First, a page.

Quick reminder: Even in Monocolor, color density still means much more at lower CMC’s because it means you need to aquire that much mana of those specific colors in time to cast it. A card that cost GG is much harder to cast on the optimal turn than a card that costs 3GGG. The other thing to note about Monocolor density is that no matter how intense you make the cost, it will still be very easy to cast the card on the ideal turn using a straight monocolor deck, and so that method doesn’t really work to balance out cards (effectively, there is no difference in the diffiuclty to cast a card that costs compared to a card that costs ). Developer’s increase the Monocolor Density of a card to make it less splashable, thus making it so the card can’t be run in any deck that wants it, but only in decks that are willing to commit to it as their main color. We change Monocolored density to influence limited so that the best cards can’t be easily splashed into every deck. Instead they require a heavy commitment to that specific color. If we didn't do this, everyone would try to splash black in their zendikar sealed decks if they opened Gatekeeper of Malakir or Vampire Nighthawk .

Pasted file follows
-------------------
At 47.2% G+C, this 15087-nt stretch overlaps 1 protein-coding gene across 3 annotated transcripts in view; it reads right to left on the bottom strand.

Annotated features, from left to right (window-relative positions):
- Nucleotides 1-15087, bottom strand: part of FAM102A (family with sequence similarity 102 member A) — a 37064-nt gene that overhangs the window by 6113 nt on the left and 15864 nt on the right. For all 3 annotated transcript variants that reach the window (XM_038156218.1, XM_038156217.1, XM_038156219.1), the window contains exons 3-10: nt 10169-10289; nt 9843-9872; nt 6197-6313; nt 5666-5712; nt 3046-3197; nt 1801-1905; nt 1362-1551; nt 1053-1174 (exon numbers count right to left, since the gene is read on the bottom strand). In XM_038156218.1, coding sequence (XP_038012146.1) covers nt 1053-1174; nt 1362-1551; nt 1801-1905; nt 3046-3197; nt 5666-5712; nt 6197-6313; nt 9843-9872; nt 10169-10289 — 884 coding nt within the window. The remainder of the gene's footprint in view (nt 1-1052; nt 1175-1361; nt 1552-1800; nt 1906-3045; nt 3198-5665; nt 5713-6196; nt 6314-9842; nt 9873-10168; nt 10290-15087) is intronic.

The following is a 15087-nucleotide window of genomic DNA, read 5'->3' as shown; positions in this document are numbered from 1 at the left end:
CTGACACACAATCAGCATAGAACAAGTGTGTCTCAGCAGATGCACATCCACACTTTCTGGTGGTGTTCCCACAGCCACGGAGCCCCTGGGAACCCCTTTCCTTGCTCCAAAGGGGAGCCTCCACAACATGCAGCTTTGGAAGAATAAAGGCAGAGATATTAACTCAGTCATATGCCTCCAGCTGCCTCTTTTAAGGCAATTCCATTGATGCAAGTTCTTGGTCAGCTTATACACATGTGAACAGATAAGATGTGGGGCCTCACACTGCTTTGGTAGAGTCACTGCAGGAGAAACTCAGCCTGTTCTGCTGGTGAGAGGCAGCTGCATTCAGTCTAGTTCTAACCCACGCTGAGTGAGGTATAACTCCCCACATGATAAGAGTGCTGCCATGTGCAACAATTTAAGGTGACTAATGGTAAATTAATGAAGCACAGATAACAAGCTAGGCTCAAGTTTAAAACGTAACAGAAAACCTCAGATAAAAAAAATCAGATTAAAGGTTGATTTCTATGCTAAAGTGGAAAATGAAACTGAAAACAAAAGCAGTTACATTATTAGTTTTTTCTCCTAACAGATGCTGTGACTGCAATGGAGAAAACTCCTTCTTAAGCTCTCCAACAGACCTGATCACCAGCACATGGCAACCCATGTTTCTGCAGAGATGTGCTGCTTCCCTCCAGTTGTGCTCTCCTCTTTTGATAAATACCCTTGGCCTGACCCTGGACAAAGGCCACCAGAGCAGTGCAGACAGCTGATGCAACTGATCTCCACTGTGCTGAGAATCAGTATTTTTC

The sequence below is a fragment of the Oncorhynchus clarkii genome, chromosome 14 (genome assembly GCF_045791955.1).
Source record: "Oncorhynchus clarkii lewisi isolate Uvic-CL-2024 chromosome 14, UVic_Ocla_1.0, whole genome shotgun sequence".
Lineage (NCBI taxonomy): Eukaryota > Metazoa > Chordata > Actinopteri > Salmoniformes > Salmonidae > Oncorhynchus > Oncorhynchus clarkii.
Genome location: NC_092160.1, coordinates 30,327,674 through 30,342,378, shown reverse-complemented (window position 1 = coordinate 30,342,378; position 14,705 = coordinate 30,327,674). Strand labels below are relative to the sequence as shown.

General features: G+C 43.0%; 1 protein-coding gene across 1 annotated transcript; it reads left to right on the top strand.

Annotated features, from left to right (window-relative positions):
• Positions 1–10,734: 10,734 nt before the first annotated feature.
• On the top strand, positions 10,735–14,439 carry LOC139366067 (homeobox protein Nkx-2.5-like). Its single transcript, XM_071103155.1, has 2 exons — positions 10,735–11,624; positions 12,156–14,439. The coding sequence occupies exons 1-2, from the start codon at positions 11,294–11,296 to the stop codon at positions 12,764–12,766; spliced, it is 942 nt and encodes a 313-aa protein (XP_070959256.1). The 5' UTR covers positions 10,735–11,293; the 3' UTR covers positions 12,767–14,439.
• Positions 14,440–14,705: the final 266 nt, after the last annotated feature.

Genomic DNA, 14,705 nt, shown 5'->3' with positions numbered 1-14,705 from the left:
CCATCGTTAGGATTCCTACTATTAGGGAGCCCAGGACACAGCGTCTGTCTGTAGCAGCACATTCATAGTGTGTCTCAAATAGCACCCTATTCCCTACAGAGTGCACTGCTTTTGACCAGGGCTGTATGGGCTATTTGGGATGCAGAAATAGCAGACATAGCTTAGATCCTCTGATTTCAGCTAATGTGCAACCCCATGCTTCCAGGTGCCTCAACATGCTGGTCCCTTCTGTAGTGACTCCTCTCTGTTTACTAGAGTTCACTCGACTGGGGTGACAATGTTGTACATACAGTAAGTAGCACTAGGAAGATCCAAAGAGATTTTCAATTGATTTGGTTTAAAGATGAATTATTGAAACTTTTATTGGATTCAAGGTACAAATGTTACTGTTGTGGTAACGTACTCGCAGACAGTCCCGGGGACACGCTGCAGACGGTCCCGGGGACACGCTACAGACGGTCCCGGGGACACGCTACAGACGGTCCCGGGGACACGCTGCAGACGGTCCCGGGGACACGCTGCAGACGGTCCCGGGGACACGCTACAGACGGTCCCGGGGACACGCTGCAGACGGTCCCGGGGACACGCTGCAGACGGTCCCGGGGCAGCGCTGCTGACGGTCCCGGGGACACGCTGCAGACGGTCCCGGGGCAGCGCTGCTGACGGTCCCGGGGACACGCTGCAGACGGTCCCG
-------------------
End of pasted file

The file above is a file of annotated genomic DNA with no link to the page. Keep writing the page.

1 colored mana symbol (Llanowar Elves ): Splashable, any deck with a decent number of basic lands of this color could run it. Essentially no modifier for this kind of cost.
2 colored mana symbols (Garruk's Companion ): Some commitment will be required. Even in just a 2 color deck, you may have trouble landing this on the optimal turn in the average game if the CMC is low enough (2 or 3). On 2 or 3 CMC cards, modifies by about ½ CMC, on anything beyond that, by ¼ CMC.